Have you ever had that moment when traveling to a new and unfamiliar place—maybe you’ve already journeyed all over the world, maybe it’s one of your first experiences—but suddenly, you are somewhere you know you were just meant to be?

A place that resonates deep inside you; a place where you feel more like yourself than you’ve ever felt before. A place that causes you to breathe a sigh of recognition, deep inside yourself, and say simply, “Yes.” It cannot be engineered, the moment you discover that corner of the world where you feel most at home.

Walking through the gates outside the Taj Mahal in Agra, India

Walking through the gates outside the Taj Mahal in Agra, India

These places are what I call your “soul culture.”

Finding your soul culture is a lot like falling in love: it just happens. It might be in a country far away and a culture far different from your own. It might not make much rational sense — nor does it have to.

For me, that first soul culture was India. I was drawn into India from the first moment, in a way I’ve never quite been drawn to another place. It was a culture that I was not born into, and had no previous connections with whatsoever — halfway around the world and as foreign from the life I’d known as just about anything on earth could be.

As with all soul cultures, I didn’t really choose India — India chose me.

I had never even had a burning desire to go to India before my first trip in 2005. I could say that first journey changed me, but that wouldn’t be quite correct. I was transformed, yes, but it was more subtle than that; it was as if something inside me had shifted, and I had somehow discovered a truer part of myself, something that had been in me all along but that I’d never before been able to reach.

I had become more fully myself. I felt, simply, home.

From the moment I arrived, I found India to be everything I had imagined — only more so. More colors and smells, more noises and people, more everything. It was an assault on all the senses at once. There seemed no still or quiet space. Instead there were throngs of people everywhere, living and working and sleeping; hundreds of street vendors lined every available inch of sidewalk, while mangy dogs and cows nosed at piles of trash around them.

Rickshaw drivers pedaled through traffic alongside schoolgirls with their braided hair and backpacks. The smell of curry and incense hung thick in the air along with soft chanting from nearby temples. The dusty roads peppered with potholes were filled with a constant stream of buses, bicycles, rickshaws, cars and cows and rising over it all was the constant, blaring beep-beep of the horns.

It was the most alive place I had ever been. India is too big to describe adequately, too big perhaps to absorb in a single lifetime. The country wrapped itself around me and refused to let go.

India simply cannot be approached with anything but fully open arms and a willing heart.

And it will embrace you in return with an exhilarated spirit, splendor and enchantment, nonstop vitality, amazing people and their daily parade of life — struggles, joys and triumphs — that passes by every moment. The smell of the chai, its cardamom and ginger and cinnamon drifting up to my nose, the sound of bare feet slapping against the ground as children ran. The vibrant blue and yellow and purple sarees of the house mothers as they passed by and the bangles on their wrists that clinked melodically against each other while they worked.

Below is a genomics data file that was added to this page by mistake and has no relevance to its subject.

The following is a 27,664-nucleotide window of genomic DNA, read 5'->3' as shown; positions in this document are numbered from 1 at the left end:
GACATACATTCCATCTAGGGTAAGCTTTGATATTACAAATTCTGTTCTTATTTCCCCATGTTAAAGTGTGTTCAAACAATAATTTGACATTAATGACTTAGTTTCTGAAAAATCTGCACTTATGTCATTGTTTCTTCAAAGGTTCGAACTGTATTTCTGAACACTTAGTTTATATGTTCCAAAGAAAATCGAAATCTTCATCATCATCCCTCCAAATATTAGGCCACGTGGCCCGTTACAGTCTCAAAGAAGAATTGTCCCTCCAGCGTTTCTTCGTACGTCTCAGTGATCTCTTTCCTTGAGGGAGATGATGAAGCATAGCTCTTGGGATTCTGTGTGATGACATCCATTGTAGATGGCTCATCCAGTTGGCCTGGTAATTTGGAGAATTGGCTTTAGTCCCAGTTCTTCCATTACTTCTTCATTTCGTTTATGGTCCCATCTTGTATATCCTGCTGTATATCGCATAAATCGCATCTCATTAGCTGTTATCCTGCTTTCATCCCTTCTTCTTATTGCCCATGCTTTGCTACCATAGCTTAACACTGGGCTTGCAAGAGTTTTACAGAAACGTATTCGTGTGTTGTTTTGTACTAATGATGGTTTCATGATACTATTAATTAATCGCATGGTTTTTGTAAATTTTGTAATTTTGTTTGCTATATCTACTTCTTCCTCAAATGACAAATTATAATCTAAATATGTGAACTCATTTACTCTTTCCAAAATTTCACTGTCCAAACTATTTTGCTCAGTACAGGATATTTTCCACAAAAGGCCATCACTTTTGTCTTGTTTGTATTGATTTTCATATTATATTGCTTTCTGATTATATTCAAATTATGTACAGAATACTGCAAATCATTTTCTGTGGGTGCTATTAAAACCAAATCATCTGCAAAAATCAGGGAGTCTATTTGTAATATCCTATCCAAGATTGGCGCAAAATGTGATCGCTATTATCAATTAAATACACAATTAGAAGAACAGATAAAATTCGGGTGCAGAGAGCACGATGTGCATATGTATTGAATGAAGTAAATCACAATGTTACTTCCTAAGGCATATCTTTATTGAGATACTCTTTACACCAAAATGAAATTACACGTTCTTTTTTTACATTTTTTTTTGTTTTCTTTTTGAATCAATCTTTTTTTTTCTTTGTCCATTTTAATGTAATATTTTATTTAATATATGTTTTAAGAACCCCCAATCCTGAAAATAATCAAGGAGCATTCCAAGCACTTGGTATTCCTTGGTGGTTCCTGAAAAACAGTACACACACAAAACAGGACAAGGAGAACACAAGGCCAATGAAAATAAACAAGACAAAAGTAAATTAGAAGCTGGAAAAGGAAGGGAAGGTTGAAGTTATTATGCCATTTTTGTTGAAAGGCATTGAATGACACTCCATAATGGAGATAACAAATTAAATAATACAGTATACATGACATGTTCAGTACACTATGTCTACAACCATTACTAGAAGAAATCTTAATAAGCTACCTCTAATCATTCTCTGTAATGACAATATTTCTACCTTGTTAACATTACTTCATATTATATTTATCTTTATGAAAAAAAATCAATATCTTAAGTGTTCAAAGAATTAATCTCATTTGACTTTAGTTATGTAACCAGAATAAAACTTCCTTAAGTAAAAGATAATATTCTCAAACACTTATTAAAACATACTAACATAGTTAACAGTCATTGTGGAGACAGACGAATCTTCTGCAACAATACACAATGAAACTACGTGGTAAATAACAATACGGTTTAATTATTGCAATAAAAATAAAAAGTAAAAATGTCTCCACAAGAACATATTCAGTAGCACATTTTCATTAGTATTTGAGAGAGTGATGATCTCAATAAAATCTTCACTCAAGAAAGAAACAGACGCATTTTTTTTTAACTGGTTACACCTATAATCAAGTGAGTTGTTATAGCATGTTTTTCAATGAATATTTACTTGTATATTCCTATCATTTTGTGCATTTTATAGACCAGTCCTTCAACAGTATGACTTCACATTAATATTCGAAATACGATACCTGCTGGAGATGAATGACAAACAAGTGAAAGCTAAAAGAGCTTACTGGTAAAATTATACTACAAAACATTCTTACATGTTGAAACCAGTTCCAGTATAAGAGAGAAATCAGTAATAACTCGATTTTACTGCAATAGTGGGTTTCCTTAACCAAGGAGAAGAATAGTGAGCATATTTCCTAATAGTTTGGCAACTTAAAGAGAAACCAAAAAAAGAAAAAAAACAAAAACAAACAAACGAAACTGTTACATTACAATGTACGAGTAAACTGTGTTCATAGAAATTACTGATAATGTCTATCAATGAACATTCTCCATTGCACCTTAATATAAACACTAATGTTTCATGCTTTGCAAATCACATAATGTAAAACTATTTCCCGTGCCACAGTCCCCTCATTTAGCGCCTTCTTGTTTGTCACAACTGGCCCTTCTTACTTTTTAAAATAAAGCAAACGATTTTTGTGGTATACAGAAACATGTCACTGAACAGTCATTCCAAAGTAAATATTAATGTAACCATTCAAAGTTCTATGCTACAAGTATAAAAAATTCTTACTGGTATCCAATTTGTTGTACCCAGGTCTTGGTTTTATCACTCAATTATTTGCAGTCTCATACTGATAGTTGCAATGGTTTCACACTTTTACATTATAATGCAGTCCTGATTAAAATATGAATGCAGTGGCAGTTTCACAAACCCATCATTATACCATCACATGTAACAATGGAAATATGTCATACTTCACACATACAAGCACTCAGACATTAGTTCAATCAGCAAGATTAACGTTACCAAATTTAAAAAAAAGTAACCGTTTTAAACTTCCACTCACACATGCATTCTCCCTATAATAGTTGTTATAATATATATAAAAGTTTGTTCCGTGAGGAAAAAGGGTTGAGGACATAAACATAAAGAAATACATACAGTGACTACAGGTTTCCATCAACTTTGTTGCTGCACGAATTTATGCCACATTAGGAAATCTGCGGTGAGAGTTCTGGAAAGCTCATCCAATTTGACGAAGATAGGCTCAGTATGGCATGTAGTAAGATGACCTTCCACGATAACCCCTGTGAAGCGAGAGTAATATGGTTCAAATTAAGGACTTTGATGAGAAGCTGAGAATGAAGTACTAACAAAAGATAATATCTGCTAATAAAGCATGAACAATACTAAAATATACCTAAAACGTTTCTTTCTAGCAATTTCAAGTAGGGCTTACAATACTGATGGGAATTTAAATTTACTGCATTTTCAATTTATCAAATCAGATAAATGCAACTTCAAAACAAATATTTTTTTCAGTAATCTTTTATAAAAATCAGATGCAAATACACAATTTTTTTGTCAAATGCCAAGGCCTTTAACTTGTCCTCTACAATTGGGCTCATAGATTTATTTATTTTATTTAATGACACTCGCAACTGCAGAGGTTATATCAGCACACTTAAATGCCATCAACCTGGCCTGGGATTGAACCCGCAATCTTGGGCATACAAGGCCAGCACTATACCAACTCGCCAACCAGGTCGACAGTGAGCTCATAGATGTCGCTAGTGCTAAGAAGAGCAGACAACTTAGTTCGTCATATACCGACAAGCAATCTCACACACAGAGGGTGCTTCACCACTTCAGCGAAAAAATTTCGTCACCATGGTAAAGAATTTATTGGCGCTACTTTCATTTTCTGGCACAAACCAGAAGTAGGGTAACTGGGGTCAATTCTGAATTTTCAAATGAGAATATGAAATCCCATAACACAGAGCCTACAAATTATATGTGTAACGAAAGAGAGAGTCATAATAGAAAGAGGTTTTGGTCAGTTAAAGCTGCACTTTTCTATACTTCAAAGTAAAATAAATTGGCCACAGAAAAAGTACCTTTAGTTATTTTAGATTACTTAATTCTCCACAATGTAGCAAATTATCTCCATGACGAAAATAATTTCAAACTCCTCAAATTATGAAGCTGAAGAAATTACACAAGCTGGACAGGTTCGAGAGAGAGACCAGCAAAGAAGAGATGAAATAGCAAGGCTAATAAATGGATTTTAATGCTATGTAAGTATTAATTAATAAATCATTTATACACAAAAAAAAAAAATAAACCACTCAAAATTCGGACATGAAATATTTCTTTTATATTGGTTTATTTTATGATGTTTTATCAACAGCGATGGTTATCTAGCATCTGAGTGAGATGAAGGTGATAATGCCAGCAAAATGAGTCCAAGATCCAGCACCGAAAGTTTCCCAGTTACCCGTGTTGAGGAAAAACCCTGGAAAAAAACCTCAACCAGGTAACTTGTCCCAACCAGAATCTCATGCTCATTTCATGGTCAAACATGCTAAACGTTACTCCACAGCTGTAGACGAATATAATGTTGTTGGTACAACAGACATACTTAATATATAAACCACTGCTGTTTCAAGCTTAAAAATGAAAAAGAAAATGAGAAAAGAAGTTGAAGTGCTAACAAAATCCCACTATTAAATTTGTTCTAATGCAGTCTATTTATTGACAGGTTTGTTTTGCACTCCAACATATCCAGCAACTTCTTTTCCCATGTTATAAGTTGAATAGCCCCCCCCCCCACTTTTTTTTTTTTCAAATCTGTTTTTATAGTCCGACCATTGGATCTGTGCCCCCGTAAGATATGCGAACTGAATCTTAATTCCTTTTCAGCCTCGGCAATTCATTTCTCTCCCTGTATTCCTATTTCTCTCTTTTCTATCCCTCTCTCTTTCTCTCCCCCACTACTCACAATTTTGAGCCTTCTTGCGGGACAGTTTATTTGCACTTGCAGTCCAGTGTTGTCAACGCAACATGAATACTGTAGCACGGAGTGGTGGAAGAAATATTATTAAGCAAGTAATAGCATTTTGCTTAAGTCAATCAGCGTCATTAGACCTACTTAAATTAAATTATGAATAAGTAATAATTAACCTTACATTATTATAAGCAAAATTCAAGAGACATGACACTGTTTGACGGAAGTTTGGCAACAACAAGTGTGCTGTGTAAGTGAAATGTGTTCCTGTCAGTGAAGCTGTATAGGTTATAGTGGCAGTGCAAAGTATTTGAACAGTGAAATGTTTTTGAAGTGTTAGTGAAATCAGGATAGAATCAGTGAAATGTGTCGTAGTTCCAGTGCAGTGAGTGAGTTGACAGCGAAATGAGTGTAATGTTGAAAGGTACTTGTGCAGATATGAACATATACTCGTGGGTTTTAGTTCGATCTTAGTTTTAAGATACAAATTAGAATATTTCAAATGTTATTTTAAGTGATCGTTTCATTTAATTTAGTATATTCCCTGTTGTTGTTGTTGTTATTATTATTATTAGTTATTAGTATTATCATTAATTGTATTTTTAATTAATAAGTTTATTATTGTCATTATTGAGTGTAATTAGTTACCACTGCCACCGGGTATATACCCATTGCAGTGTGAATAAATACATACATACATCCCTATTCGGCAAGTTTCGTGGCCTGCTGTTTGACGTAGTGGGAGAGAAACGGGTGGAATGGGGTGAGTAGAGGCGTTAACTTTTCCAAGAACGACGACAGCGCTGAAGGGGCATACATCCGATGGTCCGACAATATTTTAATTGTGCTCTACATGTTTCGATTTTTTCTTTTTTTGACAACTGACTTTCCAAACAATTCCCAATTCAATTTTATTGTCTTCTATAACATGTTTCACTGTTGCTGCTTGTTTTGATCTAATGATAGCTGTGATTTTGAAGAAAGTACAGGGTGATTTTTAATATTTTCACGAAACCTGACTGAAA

The colorful painted elephants who seemed to watch over us from their places on the surrounding walls. The soft breeze that whispered through the trees and caressed my skin while the fading sun bathed everything in an orange and pink light. The occasional monkey above us in the trees, or a calf or dog that wandered into the courtyard before being shooed away. Most of all, the familiar faces around me that made me feel I had come home.

India, and the family I found there, forever altered both the person I was and my view of the world. In some ways I felt more familiar to myself there, like I was finally the person I had been brought there to become. I had not come to India to change anything about it; instead, the country and its people had worked a transformational change in me. They had allowed me into the real heart of the place and by doing so, spared me from viewing it with the eyes of an outsider.

After that first journey I made to India, in 2005, I have continued to go back time and again — 10 visits, in all. The draw is many things to me: first and foremost it is the people. It’s also the way that everything is so raw and vibrant: the good and the bad, there’s no pretense, everything is just right out there. The food, the colors, the smells, the architecture, the history, the culture…everything. It is simply the most alive place I have ever been, and I was lucky enough to have been given this incredible treasure by the family I found there.

My last visit to India was nearly five years ago now — the longest I’ve ever stayed away since my first trip in 2005. Although it can be difficult to travel there and presents many challenges, every time I return to “my” home land, I began missing India immediately. It is my soul culture, my second home, and it calls my name softly, every day, deep inside my heart.

 

I may have left India, but
India has never left me.

Travel changes you. You change the world.

Travel changes you. You change the world.

Have you ever discovered your “soul culture?” Somewhere? Please share your story in the comments below!